By Stacy Mitchell and Jim Gile, originally published in the Times Union, June 19, 2008
The Capital Region’s future would be much better served by fostering the growth of locally owned businesses, rather than chasing after big-name national retailers, as was suggested in Chris Churchill’s May 11 article, “Trendsetter shops bypass region.”
Research shows local businesses deliver significantly greater economic returns for a community than national chains. A study conducted in Chicago by the firm Civic Economics found that every $100 spent at a national chain generated an average of $43 in additional economic activity in the local area. That same $100 spent at a locally owned store or restaurant created an average of $68 worth of new local economic activity.
Why do local businesses deliver so much more economic bang for our buck?
Part of the answer is that they spend a larger portion of their revenue on local payroll. Because they do not rely on a staff at a distant corporate headquarters, they employ more people locally to manage and operate the business.
The other factor is that local retailers tend to buy more goods and services from other local businesses. They bank at local banks. They get their printing done locally. They hire local accountants and other professionals. They source more of their inventory from local and regional suppliers.
Gile Companies, a 30-year-old family-owned business in Albany, is a good example of this. We rely solely on local banks for our financial needs. Our accounting is done locally, as is all of our printing. Even the coffee we provide for our staff is roasted at the Daily Grind on Lark Street. For lunch, catering and business dinners, we turn to local restaurants like Carmine’s on Central Avenue.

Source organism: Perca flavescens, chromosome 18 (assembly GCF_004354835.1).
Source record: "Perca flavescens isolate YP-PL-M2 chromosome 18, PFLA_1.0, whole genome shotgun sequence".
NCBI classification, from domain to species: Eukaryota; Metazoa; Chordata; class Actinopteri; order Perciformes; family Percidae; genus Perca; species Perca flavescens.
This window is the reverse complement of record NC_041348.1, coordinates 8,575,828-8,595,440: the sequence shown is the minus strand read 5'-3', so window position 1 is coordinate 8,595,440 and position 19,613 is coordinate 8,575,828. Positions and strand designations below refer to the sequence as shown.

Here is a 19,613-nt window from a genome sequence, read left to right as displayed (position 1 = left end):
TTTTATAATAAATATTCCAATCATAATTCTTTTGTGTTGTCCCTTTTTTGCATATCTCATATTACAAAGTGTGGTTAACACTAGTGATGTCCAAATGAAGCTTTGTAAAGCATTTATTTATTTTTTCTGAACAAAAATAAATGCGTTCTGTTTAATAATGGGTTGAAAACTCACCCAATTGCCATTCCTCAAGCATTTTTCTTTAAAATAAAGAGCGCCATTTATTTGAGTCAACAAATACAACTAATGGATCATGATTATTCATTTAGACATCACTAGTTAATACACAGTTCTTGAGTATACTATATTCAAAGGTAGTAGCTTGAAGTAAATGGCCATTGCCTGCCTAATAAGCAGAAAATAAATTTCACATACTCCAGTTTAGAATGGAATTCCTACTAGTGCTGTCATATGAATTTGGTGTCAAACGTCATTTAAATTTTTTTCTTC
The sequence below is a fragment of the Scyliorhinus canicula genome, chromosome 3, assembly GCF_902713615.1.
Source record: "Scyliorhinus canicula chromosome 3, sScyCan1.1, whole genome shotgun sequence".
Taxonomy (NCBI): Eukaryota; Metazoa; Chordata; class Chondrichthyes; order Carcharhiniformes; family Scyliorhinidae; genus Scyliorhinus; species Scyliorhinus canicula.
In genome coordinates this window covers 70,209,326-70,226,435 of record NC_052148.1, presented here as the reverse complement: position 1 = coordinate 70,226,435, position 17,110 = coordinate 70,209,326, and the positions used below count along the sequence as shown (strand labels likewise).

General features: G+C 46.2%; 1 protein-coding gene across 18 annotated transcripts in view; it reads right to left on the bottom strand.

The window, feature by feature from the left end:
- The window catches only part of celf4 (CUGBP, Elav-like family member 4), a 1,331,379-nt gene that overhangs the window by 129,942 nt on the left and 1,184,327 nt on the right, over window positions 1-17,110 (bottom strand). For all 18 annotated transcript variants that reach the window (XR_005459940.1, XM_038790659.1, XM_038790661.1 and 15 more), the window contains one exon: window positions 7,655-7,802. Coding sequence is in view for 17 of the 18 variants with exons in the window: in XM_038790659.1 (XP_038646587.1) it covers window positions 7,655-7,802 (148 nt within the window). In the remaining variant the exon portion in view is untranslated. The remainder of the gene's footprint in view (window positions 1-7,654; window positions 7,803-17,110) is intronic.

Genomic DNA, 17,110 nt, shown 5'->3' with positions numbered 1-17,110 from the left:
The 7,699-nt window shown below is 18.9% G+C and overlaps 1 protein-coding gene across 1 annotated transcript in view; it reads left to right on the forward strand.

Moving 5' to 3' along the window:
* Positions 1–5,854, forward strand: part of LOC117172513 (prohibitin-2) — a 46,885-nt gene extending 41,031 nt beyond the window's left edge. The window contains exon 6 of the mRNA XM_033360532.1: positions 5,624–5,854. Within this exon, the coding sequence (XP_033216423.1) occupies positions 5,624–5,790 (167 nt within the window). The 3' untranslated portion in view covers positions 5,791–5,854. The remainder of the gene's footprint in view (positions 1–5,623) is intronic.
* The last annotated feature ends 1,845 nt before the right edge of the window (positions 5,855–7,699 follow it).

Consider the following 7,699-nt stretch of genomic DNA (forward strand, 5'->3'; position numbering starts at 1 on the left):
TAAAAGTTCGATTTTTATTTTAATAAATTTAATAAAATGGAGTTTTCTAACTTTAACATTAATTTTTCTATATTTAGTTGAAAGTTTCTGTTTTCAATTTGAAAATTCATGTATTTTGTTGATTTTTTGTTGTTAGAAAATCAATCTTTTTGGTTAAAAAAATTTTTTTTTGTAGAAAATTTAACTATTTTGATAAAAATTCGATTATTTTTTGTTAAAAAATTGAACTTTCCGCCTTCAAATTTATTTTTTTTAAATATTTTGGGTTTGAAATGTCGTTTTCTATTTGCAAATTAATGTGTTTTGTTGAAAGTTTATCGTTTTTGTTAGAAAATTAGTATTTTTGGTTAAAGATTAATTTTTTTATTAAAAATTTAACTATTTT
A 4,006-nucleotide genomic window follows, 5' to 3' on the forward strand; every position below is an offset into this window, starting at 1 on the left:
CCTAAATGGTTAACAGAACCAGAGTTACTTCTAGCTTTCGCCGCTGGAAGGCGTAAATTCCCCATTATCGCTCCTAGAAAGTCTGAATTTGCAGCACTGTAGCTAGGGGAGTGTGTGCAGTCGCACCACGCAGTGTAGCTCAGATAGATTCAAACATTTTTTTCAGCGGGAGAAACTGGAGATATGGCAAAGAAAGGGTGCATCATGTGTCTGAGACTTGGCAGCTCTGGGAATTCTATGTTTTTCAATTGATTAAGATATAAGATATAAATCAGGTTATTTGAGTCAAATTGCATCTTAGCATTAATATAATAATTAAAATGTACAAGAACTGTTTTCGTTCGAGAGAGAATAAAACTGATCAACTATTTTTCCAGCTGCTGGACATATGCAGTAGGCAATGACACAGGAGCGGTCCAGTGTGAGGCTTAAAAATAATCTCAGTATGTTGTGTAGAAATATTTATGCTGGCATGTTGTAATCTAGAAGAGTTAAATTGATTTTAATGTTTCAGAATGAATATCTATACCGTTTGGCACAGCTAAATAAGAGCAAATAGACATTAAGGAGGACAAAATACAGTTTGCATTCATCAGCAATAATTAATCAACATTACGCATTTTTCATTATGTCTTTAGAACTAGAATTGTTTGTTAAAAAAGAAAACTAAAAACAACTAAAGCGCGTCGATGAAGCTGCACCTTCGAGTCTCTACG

The businesses we rely on, in turn, spend much of their revenue locally, including with us. Carmine’s, for example, buys office supplies from us and hired our technology company, WSG, to build and maintain its Web site. National chains have little need for local goods and services.
Most of the money that flows into these stores leaves the region. Capital Region residents only have so many dollars to spend. Should a new wave of national chains divert an even larger share of these dollars from locally owned stores, that would mean a sizable loss to the region’s economy. Taking the opposite approach — strengthening local businesses and fostering new ones — would instead lead to growth in many other sectors of the region’s economy.
Rather than succumbing to more of the cookie-cutter development that has engulfed so many cities, the Capital Region ought to play to its unique strengths. Cities that stand out from the crowd have a distinct advantage.
Downtown Saratoga Springs, which was cited in the article, owes much of its success to its many independent businesses. These shops and restaurants are the foundation of the city’s character. The rest of the Capital Region should draw inspiration from this, and use these tried-and-true principles for growth opportunities.
What drives people’s choices about where to buy a house, where to put down roots and where to start a business are what makes a place special. These might be cultural and natural amenities, but just as often, they are the kinds of small businesses that make daily living more enjoyable. They’re the neighborhood bakeries, the lively independent bookstores, the local hardware stores that excel in personal service.
The Capital Region should look upon its locally owned businesses as valuable assets well worth preserving and growing. And there are plenty of opportunities to nurture a new crop of local stores, if the region opts to put its focus there rather than on trying to attract more chains.
After a decade of sharp decline, more than 300 new independent bookstores have opened nationwide since 2005, according to the American Booksellers Association. Independently owned green grocers and specialty food markets are expanding. Local hardware stores are making a comeback too, according to Ace Hardware, a buying cooperative for independents. Ace has added hundreds of stores recently, especially the kind of urban retailers that Churchill’s article might suggest the Capital Region is lacking.
Capitalizing on this trend in favor of local enterprise would deliver far greater benefits for the Capital Region than chasing after more chains.